pone-0091763-g003: Role of vagal lung C-fibers in the sensitizing effect of H2O2 on the apneic responses to intravenous agonists.Data in each panel were obtained from one individual group of rats. Each rat received three consecutive inhalations. Bilateral cervical vagatomy (VG) is a treatment that blocks all vagal afferent pathways. Perivagal capsaicin treatment (PCT; 250 µg/ml) is known to block the neural conduction of vagal lung C-fibers. Perivagal sham treatment (PST) used the vehicle of capsaicin as a substitute for capsaicin. Intravenous agonist injection of capsaicin (A), α,β-meATP (B) or phenylbiguanide (C) was performed at 1 min after inhalation of H2O2 (0.05%) or PBS. Each vagal treatment was made 30 min prior to the second H2O2 sensitization. An elapsed time of 90 min was allowed between any two inhalations. ap<0.05 vs. response before H2O2 sensitization; bp<0.05 vs. response before vagal treatment. Data in each group are the mean ± SE of eight rats. Note that VG or PCT totally abolished the apneic responses to the agonists, while PST had no effect on either the apneic responses to the agonists or the sensitizing effect of H2O2. See legends of figures 1 and 2 for further explanations of H2O2 sensitization, function of agonist, and calculation of the apneic ratio.
Mentions: We performed three different vagus nerve treatments to assess the role of VLCFs in airway sensitization by H2O2. As shown in figure 3, the apneic responses to capsaicin (Figure 3A), α,β-meATP (Figure 3B) or phenylbiguanide (Figure 3C) were totally abolished by either bilateral cervical vagatomy (left panels; a treatment that blocks all vagal afferent pathways) or by perivagal capsaicin treatment (middle panels; a treatment that blocks neural conduction of VLCFs) after airway sensitization with 0.05% H2O2. In contrast, the potentiating effect of 0.05% H2O2 on the apneic responses to these three VLCF stimulants was unaffected by perivagal sham treatment (right panels).

Bottom Line: The potentiating effect of H2O2 on the apneic responses to α,β-methylene-ATP was reduced by capsazepine (a TRPV1 receptor antagonist), and by HC-030031.The potentiating effect of H2O2 on the VLCF responses to phenylbiguanide was totally prevented when all antagonists were combined.Inhalation of 0.05% H2O2 indeed increased the level of ROS in the lungs.

View Article: PubMed Central - PubMed

Affiliation: School of Medicine, Fu Jen Catholic University, New Taipei City, Taiwan; Department of Physiology, School of Medicine, Chung Shan Medical University, Taichung, Taiwan.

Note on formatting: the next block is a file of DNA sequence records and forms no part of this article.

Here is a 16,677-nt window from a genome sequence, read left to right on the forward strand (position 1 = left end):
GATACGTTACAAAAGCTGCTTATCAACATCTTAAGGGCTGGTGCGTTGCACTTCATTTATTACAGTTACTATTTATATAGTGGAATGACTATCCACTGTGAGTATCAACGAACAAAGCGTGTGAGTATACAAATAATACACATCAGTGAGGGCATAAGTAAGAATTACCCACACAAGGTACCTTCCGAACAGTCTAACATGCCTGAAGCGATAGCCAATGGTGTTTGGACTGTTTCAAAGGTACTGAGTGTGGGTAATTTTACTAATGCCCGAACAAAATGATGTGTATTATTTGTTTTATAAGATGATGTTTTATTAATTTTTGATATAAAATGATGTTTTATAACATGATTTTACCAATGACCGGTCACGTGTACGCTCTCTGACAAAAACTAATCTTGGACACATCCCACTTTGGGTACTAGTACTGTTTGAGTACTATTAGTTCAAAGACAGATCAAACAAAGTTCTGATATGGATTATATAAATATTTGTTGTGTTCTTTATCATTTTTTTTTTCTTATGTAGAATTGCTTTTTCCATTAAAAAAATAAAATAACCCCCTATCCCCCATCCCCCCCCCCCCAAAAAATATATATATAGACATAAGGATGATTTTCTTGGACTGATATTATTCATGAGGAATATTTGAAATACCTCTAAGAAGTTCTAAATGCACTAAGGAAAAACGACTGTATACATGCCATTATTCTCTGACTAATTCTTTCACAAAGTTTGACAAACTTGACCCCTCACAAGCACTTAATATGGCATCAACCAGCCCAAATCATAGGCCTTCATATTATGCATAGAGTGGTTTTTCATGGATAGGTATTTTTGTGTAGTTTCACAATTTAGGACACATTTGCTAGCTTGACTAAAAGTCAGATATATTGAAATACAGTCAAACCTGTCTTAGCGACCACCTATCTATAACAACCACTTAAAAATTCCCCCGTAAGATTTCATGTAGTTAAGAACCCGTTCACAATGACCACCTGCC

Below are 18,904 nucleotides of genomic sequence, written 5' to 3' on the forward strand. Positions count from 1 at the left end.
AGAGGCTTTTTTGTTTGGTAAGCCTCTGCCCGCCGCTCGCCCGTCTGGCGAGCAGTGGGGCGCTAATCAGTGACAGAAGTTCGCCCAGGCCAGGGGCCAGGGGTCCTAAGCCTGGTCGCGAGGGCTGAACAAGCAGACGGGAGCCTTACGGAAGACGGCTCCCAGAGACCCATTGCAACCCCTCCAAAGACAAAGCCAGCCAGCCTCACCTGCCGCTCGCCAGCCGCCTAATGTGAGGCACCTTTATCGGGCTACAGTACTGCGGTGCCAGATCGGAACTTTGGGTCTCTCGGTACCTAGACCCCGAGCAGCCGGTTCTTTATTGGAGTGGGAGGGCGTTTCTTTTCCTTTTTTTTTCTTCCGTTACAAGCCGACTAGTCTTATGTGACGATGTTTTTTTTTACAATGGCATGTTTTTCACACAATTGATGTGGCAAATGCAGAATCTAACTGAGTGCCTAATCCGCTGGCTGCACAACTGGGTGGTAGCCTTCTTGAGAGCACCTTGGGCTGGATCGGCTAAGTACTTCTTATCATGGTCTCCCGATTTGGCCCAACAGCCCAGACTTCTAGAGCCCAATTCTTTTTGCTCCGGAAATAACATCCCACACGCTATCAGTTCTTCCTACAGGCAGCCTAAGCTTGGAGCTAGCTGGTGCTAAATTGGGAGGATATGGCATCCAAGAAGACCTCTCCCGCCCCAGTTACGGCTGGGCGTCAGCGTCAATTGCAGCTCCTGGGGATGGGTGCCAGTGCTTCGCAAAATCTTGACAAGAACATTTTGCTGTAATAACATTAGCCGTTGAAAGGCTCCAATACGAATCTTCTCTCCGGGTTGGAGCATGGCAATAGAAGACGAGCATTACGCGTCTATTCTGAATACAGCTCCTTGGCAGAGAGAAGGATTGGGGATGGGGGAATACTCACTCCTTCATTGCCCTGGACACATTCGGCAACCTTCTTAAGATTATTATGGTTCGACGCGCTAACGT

ABSTRACT
Sensitization of vagal lung C-fibers (VLCFs) induced by mediators contributes to the pathogenesis of airway hypersensitivity, which is characterized by exaggerated sensory and reflex responses to stimulants. Reactive oxygen species (ROS) are mediators produced during airway inflammation. However, the role of ROS in VLCF-mediated airway hypersensitivity has remained elusive. Here, we report that inhalation of aerosolized 0.05% H2O2 for 90 s potentiated apneic responses to intravenous capsaicin (a TRPV1 receptor agonist), α,β-methylene-ATP (a P2X receptor agonist), and phenylbiguanide (a 5-HT3 receptor agonist) in anesthetized rats. The apneic responses to these three stimulants were abolished by vagatomy or by perivagal capsaicin treatment, a procedure that blocks the neural conduction of VLCFs. The potentiating effect of H2O2 on the apneic responses to these VLCF stimulants was prevented by catalase (an enzyme that degrades H2O2) and by dimethylthiourea (a hydroxyl radical scavenger). The potentiating effect of H2O2 on the apneic responses to capsaicin was attenuated by HC-030031 (a TRPA1 receptor antagonist) and by iso-pyridoxalphosphate-6-azophenyl-2',5'-disulphonate (a P2X receptor antagonist). The potentiating effect of H2O2 on the apneic responses to α,β-methylene-ATP was reduced by capsazepine (a TRPV1 receptor antagonist), and by HC-030031. The potentiating effect of H2O2 on the apneic responses to phenylbiguanide was totally abolished when all three antagonists were combined. Consistently, our electrophysiological studies revealed that airway delivery of aerosolized 0.05% H2O2 for 90 s potentiated the VLCF responses to intravenous capsaicin, α,β-methylene-ATP, and phenylbiguanide. The potentiating effect of H2O2 on the VLCF responses to phenylbiguanide was totally prevented when all antagonists were combined. Inhalation of 0.05% H2O2 indeed increased the level of ROS in the lungs. These results suggest that 1) increased lung ROS sensitizes VLCFs, which leads to exaggerated reflex responses in rats and 2) the TRPV1, TRPA1, and P2X receptors are all involved in the development of this airway hypersensitivity.

Show MeSH
Related in: MedlinePlus